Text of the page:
Jo-Jo was a famous Barnum and Bailey circus freak attraction whose keepers thought he looked like a Basset. And, as historian Mark Langer was the first to notice, Dippy became a Jo-Jo caricature. He acquired Jo-Jo’s two widely spaced buck teeth, his harelip and his hang-drop jaw, which, combined with ex-circus clown Pinto Colvig’s chortling voice, turned him into a bashful, guffawing dimwit. Thus emerged Goofy: Dog as sideshow mutant.
It was into this world that Pluto evolved. He was the brainchild of Disney animator Norm Ferguson, and Ferguson’s first great success at Disney. The master of broad staging and comic facial expression, Ferguson would later draw several of Disney’s most indelible characters—the Big Bad Wolf in The Three Little Pigs, the hag witch in Snow White and Gideon the cat in Pinocchio. Sharp-eyed Plutologists who watch early Pluto shorts like Just Dogs (1932) and Mickey’s Pal Pluto (1933) can, in fact, see in Pluto’s furrowed eyebrows, leering glances and wicked grins the harbingers for several of the Wolfs and Witch’s most famous routines.
Ferguson first brought Pluto into the world as a zealous Bloodhound in a 1930 Mickey Mouse short called The Chain Gang, and the dog soon became, along with Minnie, the Mouse’s most important sidekick. But Pluto was at his best when left to his own devices. The sad truth is that Mickey was a rather dull-witted dog owner. Well-meaning but unobservant and excruciatingly paternalistic, Mickey never seemed to know how to play with Pluto or give him opportunities to show his stuff. Pluto truly shone only when he was by himself, a solo act tangling with the inanimate.
The textbook classic came in Playful Pluto (1934), where he is stuck to a piece of flypaper and we get to see all the ways he assesses his predicament. In Mickey’s Grand Opera (1936), he is even funnier, playing off a magician’s hat that keeps spewing out rabbits, doves and flowers. And then, in a sequence in Bone Trouble (1940) worthy of Harpo Marx, Pluto contemplates himself in a funhouse hall of mirrors.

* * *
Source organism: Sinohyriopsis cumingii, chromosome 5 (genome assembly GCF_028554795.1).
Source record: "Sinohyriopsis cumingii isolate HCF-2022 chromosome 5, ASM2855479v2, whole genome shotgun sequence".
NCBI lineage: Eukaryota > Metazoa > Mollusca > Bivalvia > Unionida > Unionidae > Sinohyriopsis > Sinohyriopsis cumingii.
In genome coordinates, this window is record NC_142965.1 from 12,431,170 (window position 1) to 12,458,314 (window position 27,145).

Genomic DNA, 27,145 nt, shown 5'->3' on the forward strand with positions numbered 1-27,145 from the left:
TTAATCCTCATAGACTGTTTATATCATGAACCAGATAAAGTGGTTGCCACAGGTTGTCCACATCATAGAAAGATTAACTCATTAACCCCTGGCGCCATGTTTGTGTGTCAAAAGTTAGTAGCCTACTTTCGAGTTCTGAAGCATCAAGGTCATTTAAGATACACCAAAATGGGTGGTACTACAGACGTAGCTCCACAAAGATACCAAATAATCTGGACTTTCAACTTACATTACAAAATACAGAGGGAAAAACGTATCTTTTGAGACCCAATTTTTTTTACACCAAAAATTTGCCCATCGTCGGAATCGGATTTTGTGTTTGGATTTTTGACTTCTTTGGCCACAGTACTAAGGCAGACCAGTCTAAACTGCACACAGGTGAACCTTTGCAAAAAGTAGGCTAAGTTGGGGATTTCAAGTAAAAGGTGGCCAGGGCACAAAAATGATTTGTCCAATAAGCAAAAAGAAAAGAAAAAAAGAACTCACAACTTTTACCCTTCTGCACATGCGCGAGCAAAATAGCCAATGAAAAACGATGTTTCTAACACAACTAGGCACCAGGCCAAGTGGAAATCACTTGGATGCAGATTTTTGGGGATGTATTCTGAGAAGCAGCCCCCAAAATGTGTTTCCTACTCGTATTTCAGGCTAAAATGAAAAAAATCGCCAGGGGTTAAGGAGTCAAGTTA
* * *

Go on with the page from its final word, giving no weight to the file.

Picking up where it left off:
Tex Avery’s Droopy was less a reaction to Pluto than a reconceptualization of how a dog could be funny. A sad-eyed Basset with the shock of red hair and long dishrag ears, Droopy was as improbable a cartoon hero as an IRS accountant. Dog lovers are already indebted to Avery for his Bulldogs. They were comic villains, it is true, but villains who set the gold standard for canine menace. They gave new meaning to delight as they terrorized cats and canaries. Anyone who has heard the Bulldog in Bad Luck Blackie go into his mellow chuckle as he contemplates the extermination of a precious kitty or seen him as big as Godzilla in King Size Canary has felt the delight of guilt-free thuggery.
But Droopy was infinitely stranger. There was something otherworldly about him: Dog as fate. He was the relentless, Kafkaesque tracker who, seemingly without effort, knew where you were going before you stepped it down. Underlying the bored deadpan delivery and his direct-to-audience asides (“Hello, all you happy taxpayers.”), Droopy had a tenacity unrivaled in cartoon shorts. Unlike Pluto, he arrived fully formed in his first and arguably best cartoon, Dumb-Hounded (1943), where the formula was set. Droopy was the Tortoise who beat the Hare—in this case Woolfie, the drooling con artist on the lam. Woolfie races all over the planet to escape the police, only to find Droopy inevitably waiting.
Droopy was always more a cult figure than superstar, and he held the fort for cartoon dogs tired of being man’s best friend and the perennial eager beavers. If Pluto became the first superstar recognizable as a dog, Droopy gave dogs license to be as inscrutable and finicky as any cat, and much smarter.